3. On 29 July 2018 the school sent another set of papers to the Council. The papers were dated 18 June 2018, like the previous set of papers sent to the Council, which had been sent in preparation for the 27 June 2018 hearing. However, this set of papers said that an amendment was needed to the EHC plan.
  4. I have seen another set of papers, also dated 18 June 2018 and also saying that XX’s primary need should be amended. However, this set of papers also set out that the school said XX required 1:1 support to be funded by the local authority.
  5. A Council officer, CW1, told Mrs X about the decision on 4 July 2018. C1 said she would amend the EHC plan as soon as possible and then have a conversation with Mrs X.
  6. Mrs X responded immediately, saying she wanted to appeal the panel’s decision. She asked the Council to forward the plan to her, “…at the soonest…for me to get the ball rolling.”
  7. Mrs X did not receive a copy of the amended plan, although she asked for it seven times and School P asked for it at least once. She was told, at least five times, that the plan would be amended soon or that someone was working on amending it.
  8. The Council did not uphold Mrs X’s complaint about this. It argued that, although it accepted School P made a request for an increase in funding, it did not say an amendment was needed. It says this would usually be the trigger for notice of amendment to be sent.

The Council’s efforts to find alternative provision

  1. The notes written at the panel where the decision was made to withdraw funding say that XX’s social worker needed to speak to Mrs X about ‘other potential options’.
  2. In July 2018 C1 spoke with another school, School D, about providing a place for XX. Mrs X said the schools C1 was looking at would not be appropriate for XX’s complex needs. However, one of the schools confirmed that it, “…could be in a position to offer assistance.”
  3. On 4 August 2018 School D asked C1 what was happening with XX’s provision. On 6 August 2018 School D sent the Council a proposed offer.
  4. School P warned the Council prior to the August panel hearing that without 1:1 funding in September 2018, the school could not provide a placement for XX in September 2018.
  5. Mrs X did not want to visit the schools on offer because she felt it could raise XX’s anxieties and impact on his behaviour.
  6. After a further panel meeting in August 2018, where it was again decided that 1:1 funding would not be provided at School P, C1 emailed Mrs X. She said she would chase up the consultation with other school.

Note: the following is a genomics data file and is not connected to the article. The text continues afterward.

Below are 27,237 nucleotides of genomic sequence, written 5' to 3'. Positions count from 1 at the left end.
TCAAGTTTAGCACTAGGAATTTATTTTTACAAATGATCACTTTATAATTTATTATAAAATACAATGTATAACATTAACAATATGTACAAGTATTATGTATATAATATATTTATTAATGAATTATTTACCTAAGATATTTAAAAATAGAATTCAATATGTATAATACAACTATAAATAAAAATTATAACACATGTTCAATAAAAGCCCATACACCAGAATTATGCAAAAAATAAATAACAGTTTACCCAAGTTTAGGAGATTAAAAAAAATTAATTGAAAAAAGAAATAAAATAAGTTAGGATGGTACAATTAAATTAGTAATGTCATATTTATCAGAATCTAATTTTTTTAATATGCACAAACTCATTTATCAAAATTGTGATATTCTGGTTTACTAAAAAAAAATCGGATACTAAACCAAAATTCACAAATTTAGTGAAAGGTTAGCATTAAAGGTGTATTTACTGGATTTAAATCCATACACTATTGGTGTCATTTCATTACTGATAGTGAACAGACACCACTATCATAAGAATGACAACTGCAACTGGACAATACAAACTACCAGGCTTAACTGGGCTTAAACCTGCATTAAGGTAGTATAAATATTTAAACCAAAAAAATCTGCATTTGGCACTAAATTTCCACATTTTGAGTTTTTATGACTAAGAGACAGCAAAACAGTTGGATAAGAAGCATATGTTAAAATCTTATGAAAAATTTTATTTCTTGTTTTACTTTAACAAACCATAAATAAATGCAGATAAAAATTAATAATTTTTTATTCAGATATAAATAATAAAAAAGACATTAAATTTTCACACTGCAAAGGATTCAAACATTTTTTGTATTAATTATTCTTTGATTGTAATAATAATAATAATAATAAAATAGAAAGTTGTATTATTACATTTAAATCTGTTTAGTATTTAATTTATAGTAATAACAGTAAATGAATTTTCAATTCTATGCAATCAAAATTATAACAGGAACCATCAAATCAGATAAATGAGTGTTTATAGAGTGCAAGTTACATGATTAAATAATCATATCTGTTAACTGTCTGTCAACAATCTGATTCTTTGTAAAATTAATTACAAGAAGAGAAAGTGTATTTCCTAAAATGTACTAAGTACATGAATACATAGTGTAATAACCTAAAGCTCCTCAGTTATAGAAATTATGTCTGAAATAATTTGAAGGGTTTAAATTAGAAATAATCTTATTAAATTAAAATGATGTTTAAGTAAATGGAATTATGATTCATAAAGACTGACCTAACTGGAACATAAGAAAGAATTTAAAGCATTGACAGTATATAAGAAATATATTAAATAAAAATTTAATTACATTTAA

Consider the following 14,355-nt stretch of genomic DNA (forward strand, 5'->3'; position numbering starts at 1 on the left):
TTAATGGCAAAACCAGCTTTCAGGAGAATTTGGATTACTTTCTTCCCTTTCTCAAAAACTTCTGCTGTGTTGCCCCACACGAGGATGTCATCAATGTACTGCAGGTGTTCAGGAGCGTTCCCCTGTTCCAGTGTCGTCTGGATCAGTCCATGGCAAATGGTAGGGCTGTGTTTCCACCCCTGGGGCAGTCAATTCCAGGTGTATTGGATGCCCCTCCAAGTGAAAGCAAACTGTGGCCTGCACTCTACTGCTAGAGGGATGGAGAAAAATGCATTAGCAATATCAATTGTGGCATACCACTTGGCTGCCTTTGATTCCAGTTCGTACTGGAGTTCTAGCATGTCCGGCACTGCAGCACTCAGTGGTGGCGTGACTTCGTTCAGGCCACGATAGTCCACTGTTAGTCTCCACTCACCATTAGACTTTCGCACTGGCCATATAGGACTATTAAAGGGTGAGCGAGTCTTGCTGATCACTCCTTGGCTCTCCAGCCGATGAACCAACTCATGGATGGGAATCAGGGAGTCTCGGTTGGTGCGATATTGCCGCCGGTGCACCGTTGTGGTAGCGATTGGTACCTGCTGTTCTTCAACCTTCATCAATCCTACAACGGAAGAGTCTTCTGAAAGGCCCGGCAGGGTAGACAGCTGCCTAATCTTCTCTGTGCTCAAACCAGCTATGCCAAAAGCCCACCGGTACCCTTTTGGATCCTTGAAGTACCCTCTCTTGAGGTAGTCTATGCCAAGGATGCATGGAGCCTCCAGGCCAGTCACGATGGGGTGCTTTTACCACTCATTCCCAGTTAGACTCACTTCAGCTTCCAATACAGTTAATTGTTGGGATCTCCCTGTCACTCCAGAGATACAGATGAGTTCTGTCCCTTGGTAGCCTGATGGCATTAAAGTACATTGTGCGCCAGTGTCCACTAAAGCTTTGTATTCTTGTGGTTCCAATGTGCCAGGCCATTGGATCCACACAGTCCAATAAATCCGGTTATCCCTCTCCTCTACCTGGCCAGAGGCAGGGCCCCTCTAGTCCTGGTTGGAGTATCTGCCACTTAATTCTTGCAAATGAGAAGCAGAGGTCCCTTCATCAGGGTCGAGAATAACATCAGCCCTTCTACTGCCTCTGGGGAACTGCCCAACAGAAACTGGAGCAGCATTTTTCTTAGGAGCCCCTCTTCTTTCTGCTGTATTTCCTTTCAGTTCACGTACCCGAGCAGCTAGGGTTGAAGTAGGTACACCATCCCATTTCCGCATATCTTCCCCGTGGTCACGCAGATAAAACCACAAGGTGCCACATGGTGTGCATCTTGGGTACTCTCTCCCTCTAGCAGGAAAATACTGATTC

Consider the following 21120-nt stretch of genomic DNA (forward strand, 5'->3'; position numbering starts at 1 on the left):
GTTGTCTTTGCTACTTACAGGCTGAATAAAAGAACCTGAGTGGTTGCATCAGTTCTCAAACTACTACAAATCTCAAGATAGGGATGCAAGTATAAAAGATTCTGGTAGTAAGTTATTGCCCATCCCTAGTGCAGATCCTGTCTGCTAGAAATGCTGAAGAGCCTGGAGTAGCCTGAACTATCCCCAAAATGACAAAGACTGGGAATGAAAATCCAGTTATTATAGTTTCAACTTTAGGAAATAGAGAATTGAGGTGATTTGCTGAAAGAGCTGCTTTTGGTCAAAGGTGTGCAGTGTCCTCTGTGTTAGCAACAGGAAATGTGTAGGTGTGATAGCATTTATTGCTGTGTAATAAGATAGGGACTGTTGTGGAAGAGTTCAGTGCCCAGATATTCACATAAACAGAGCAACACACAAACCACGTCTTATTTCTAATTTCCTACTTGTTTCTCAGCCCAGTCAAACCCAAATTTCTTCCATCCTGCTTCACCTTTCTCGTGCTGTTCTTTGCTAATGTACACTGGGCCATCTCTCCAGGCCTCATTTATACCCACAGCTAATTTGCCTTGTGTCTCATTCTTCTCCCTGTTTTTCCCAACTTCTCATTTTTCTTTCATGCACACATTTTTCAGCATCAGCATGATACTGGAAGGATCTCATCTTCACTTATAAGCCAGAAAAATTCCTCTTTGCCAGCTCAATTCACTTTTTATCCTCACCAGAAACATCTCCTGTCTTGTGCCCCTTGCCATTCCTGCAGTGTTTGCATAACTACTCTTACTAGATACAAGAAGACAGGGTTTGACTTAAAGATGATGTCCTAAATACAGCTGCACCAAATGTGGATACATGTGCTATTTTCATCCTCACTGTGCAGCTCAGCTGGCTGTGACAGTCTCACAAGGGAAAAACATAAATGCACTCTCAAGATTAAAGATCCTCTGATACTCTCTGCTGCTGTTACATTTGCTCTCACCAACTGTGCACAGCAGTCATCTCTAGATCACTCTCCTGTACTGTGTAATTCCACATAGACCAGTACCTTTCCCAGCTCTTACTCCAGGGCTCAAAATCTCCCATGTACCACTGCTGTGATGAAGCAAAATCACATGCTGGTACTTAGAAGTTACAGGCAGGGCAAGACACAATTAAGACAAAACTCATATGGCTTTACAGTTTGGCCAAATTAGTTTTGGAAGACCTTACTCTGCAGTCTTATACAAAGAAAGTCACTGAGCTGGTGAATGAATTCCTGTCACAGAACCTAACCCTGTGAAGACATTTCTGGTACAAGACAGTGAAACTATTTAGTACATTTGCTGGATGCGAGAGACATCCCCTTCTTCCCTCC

7. On 24 August 2018, Mrs X emailed the Council to say, “it has come as a shock to me as I was not aware we were at the stage of serving notice to the school and with no school in place for [XX] to attend.” She asked again when the amended EHC plan would be issued.
  8. On 4 September 2018, another social worker tried to arrange a potential placement at another school. However, she said, “…this has yet to be considered and agreed by the LA.”

The August panel hearing

  1. In August 2018, School P provided a further educational psychologist report to the Council. The report said that XX felt like he had been ‘chucked out’ of School P. When told that he could not go on site at School P, “…he became quite upset…and covered his face to hide that he was crying.”
  2. The school said the educational psychologist report showed that XX needed 1:1 funding.
  3. On 22 August 2018 the case was discussed again at a review panel.. The educational psychologists report was considered. The request the panel considered was whether the Council would provide 1:1 funding, “…for at least the period of September to October….”
  4. The Council refused funding and gave notice that XX could no longer stay at School P. The Council say that Mrs X was informed that the notice period was six weeks from the 23 August 2018.
  5. On 3 September 2018 School P wrote to the Council. It said it needed clarification over the expectation for the next six weeks as, “…we were very clear that without 1:1 funding we would not be able to meet [XXs] needs.” It said that as the Council had failed to fund 1:1 provision, it could not provide a safe environment. It asked for a meeting to try and formulate a plan.
  6. The school also pointed out that keeping information from XX could pose a danger to XX and to staff.
  7. The next day the Council emailed Mrs X to say that School P was going to contact her about the support it could offer over the next six weeks. In an internal email, C1 said that School P would support XX for the six week period but were limited as to what could be offered.
  8. During the six week period XX was off school, School P’s head teacher provided one session each week. XX was able to access a photography course online but Mrs X says he was given no support during this period.
  9. Mrs X said she wanted XX to continue at School P as she did not feel a change of school would be in his best interests. She said that XX was highly anxious and said that he did not want to change schools.
  10. The Council said it was waiting for a response to other options for schooling.
  11. The records indicate that another school said it considered it would be able to provide a place for XX. However, the details were not finalised as XX did not want to change schools.